A shot played slowly and with heavy draw and follow-through so that the cue ball can be struck firmly but with a lot of the pace taken out, allowing more control than just a gentle tap that would travel as far. Also called "Drag Draw".
Also bigs, big balls, big ones. In eight-ball, to be shooting the striped suit (group) of balls (9 through 15); "you're big, remember", "you're big balls" or "I've got the big ones". Compare stripes, yellows, high, overs; contrast little.
A form of doubles play in which the two team members take turns, playing alternating shots during an inning (i.e. each team's inning consists of two players' alternating visits, each of one shot only, until that team's inning ends, and the next team begins their alternating-shot turn.) Effective scotch doubles play requires close communication between team partners, especially as to desired cue ball position for the incoming player. Like "english", "scotch" is usually not capitalized in this context. The term is also used in bowling, and may have originated there.
This technique works to keep your shot aligned by eyeing your shot above the table, and then locking your chin into position as you lower down to take your shot.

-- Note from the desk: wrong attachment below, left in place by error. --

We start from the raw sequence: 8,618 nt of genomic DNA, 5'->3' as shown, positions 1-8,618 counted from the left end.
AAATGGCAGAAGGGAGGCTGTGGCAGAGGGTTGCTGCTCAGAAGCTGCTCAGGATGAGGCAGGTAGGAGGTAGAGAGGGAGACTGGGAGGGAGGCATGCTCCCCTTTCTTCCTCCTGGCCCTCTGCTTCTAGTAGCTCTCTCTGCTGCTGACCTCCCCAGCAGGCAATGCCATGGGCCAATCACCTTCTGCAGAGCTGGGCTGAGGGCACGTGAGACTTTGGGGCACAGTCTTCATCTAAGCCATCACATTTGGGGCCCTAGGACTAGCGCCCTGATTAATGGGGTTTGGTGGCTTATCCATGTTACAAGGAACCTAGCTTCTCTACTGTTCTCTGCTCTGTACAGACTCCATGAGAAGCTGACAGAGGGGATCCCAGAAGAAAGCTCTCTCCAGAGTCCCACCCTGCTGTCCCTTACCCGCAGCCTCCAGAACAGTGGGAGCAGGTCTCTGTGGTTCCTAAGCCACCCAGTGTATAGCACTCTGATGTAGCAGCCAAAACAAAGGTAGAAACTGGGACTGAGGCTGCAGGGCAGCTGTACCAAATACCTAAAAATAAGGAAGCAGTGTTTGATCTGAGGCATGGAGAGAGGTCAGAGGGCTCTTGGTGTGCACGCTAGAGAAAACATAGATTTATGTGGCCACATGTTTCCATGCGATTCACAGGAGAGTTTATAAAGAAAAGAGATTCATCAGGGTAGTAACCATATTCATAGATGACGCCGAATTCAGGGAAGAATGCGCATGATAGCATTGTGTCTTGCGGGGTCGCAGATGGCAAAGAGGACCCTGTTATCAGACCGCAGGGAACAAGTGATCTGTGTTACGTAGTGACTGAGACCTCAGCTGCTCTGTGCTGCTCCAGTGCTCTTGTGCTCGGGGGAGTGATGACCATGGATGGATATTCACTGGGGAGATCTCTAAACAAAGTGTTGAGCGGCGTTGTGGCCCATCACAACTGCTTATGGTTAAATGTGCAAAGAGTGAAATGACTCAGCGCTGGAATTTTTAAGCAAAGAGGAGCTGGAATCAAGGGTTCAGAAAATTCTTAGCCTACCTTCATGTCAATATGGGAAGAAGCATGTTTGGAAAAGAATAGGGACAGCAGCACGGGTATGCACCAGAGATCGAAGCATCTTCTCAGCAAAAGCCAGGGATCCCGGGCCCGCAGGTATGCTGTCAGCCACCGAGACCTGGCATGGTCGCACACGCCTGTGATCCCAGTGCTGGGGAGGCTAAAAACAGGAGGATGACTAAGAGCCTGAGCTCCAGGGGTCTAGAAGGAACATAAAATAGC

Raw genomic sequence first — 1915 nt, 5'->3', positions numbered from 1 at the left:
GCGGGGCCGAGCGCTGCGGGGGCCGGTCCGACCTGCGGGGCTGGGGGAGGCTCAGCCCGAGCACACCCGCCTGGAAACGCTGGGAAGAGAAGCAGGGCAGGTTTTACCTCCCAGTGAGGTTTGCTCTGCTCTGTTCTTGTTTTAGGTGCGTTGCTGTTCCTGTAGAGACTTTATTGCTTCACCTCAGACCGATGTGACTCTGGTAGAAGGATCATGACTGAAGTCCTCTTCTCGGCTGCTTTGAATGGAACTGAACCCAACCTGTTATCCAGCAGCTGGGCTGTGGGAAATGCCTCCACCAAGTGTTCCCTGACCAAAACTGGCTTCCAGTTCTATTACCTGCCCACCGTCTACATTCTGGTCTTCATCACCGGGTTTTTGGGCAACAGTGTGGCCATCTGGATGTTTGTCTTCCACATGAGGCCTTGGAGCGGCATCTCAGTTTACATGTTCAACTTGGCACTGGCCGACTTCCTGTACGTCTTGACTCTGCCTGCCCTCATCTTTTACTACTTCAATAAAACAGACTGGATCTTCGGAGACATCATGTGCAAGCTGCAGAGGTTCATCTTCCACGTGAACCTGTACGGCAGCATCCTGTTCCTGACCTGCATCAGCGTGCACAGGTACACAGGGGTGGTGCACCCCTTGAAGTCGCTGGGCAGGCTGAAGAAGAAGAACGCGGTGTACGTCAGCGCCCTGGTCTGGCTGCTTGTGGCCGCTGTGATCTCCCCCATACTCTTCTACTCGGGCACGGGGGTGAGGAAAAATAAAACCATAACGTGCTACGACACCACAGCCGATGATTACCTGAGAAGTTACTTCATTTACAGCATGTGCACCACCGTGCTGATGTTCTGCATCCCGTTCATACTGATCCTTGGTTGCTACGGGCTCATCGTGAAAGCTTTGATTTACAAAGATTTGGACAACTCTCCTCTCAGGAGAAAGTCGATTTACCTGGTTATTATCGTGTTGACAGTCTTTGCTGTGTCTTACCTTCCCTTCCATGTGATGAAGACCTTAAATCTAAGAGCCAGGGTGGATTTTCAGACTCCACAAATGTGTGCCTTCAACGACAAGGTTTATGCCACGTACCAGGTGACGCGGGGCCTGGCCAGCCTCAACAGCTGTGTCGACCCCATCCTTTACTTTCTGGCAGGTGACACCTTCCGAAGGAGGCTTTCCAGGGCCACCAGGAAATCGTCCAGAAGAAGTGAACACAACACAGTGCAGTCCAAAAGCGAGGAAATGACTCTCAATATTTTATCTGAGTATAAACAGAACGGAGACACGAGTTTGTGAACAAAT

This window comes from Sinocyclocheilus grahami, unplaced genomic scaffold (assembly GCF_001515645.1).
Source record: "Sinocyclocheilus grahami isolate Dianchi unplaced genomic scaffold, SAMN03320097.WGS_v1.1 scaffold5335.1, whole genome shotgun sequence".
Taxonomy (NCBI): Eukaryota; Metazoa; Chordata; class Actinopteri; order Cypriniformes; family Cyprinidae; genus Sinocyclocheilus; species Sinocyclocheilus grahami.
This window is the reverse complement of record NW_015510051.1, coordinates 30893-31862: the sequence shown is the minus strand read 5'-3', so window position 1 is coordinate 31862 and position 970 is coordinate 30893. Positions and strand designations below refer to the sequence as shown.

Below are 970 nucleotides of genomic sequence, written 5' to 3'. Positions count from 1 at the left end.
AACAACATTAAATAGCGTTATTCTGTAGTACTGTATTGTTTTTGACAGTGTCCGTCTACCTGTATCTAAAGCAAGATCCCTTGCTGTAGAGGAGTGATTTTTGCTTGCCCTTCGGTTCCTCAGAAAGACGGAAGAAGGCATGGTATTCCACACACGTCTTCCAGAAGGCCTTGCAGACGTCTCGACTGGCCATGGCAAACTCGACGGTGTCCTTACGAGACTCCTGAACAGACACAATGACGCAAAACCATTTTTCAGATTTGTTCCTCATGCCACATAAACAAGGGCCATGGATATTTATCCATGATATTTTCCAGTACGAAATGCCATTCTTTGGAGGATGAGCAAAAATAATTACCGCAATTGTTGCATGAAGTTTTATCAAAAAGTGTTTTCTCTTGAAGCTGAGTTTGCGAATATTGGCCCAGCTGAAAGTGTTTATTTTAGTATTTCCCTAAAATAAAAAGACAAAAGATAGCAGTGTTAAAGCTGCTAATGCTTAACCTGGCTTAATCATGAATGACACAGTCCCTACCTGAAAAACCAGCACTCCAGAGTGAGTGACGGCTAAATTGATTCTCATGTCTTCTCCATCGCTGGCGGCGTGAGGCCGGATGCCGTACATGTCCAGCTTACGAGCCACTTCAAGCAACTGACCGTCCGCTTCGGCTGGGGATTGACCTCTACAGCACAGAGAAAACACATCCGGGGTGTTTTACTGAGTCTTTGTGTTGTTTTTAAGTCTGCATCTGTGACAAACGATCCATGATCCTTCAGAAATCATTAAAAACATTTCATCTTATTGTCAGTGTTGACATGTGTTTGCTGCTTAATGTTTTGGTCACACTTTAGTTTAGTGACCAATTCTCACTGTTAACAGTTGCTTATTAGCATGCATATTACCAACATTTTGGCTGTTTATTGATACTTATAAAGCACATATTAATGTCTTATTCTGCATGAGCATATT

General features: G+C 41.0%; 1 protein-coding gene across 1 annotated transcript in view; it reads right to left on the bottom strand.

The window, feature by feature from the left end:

To indicate where something is to be done. To "mark the pocket" means to indicate which pocket you intend to sink an object ball.
When you hit the object ball you are aiming for (or the manditory next ball) without the cue ball hitting other object balls first.
This is when you aim at one particular object ball that is not meant to go in the pocket, but is instead meant to contact another object ball which will continue the combination process or be pocketed.
A break shot in which the object is to leave the incoming player with no shot or a very difficult shot, such as is normally employed in the opening break of straight pool. Cf. open break.
A successful attempt to get out of a snooker.
A cluster of balls. In snooker, the bunch of reds that are typically left below the pink spot in the early stages of a frame, not including those reds that have been released into pottable positions.